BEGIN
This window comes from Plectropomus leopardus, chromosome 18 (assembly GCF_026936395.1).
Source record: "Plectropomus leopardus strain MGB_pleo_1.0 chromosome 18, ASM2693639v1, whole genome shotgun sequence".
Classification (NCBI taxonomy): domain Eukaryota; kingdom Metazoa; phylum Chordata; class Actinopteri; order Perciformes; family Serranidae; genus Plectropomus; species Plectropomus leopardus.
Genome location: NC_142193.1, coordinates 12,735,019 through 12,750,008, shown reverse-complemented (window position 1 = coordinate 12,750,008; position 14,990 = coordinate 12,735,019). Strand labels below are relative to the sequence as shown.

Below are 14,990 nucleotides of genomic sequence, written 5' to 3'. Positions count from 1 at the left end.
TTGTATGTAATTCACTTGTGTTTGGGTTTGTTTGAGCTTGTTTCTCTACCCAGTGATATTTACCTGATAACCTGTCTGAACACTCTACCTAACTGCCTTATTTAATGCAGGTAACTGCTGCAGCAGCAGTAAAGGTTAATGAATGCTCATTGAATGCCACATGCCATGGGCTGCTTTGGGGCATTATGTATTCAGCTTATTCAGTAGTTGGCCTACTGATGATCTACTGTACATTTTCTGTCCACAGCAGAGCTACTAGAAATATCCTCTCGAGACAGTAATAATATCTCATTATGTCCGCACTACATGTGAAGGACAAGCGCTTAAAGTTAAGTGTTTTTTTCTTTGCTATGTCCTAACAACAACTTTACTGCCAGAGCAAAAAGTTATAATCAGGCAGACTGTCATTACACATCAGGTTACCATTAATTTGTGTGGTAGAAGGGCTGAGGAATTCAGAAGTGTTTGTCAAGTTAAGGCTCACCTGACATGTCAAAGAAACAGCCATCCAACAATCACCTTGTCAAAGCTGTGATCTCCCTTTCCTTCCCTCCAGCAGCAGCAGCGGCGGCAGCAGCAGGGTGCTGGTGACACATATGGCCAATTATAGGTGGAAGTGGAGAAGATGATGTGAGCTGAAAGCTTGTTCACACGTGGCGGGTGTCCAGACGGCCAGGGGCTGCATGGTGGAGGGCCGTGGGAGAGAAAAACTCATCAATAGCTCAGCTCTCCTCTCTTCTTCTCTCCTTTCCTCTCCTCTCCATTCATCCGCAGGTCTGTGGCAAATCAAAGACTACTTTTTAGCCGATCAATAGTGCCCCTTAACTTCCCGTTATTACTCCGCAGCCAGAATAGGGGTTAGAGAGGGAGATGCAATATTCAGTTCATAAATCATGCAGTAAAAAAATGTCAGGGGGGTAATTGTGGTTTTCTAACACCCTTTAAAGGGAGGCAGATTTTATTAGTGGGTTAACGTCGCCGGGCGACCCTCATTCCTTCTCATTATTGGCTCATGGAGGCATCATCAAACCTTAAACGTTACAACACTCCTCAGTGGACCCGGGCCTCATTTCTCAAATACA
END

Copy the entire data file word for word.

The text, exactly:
This window comes from Plectropomus leopardus, chromosome 18 (assembly GCF_026936395.1).
Source record: "Plectropomus leopardus strain MGB_pleo_1.0 chromosome 18, ASM2693639v1, whole genome shotgun sequence".
Classification (NCBI taxonomy): domain Eukaryota; kingdom Metazoa; phylum Chordata; class Actinopteri; order Perciformes; family Serranidae; genus Plectropomus; species Plectropomus leopardus.
Genome location: NC_142193.1, coordinates 12,735,019 through 12,750,008, shown reverse-complemented (window position 1 = coordinate 12,750,008; position 14,990 = coordinate 12,735,019). Strand labels below are relative to the sequence as shown.

Below are 14,990 nucleotides of genomic sequence, written 5' to 3'. Positions count from 1 at the left end.
TTGTATGTAATTCACTTGTGTTTGGGTTTGTTTGAGCTTGTTTCTCTACCCAGTGATATTTACCTGATAACCTGTCTGAACACTCTACCTAACTGCCTTATTTAATGCAGGTAACTGCTGCAGCAGCAGTAAAGGTTAATGAATGCTCATTGAATGCCACATGCCATGGGCTGCTTTGGGGCATTATGTATTCAGCTTATTCAGTAGTTGGCCTACTGATGATCTACTGTACATTTTCTGTCCACAGCAGAGCTACTAGAAATATCCTCTCGAGACAGTAATAATATCTCATTATGTCCGCACTACATGTGAAGGACAAGCGCTTAAAGTTAAGTGTTTTTTTCTTTGCTATGTCCTAACAACAACTTTACTGCCAGAGCAAAAAGTTATAATCAGGCAGACTGTCATTACACATCAGGTTACCATTAATTTGTGTGGTAGAAGGGCTGAGGAATTCAGAAGTGTTTGTCAAGTTAAGGCTCACCTGACATGTCAAAGAAACAGCCATCCAACAATCACCTTGTCAAAGCTGTGATCTCCCTTTCCTTCCCTCCAGCAGCAGCAGCGGCGGCAGCAGCAGGGTGCTGGTGACACATATGGCCAATTATAGGTGGAAGTGGAGAAGATGATGTGAGCTGAAAGCTTGTTCACACGTGGCGGGTGTCCAGACGGCCAGGGGCTGCATGGTGGAGGGCCGTGGGAGAGAAAAACTCATCAATAGCTCAGCTCTCCTCTCTTCTTCTCTCCTTTCCTCTCCTCTCCATTCATCCGCAGGTCTGTGGCAAATCAAAGACTACTTTTTAGCCGATCAATAGTGCCCCTTAACTTCCCGTTATTACTCCGCAGCCAGAATAGGGGTTAGAGAGGGAGATGCAATATTCAGTTCATAAATCATGCAGTAAAAAAATGTCAGGGGGGTAATTGTGGTTTTCTAACACCCTTTAAAGGGAGGCAGATTTTATTAGTGGGTTAACGTCGCCGGGCGACCCTCATTCCTTCTCATTATTGGCTCATGGAGGCATCATCAAACCTTAAACGTTACAACACTCCTCAGTGGACCCGGGCCTCATTTCTCAAATACA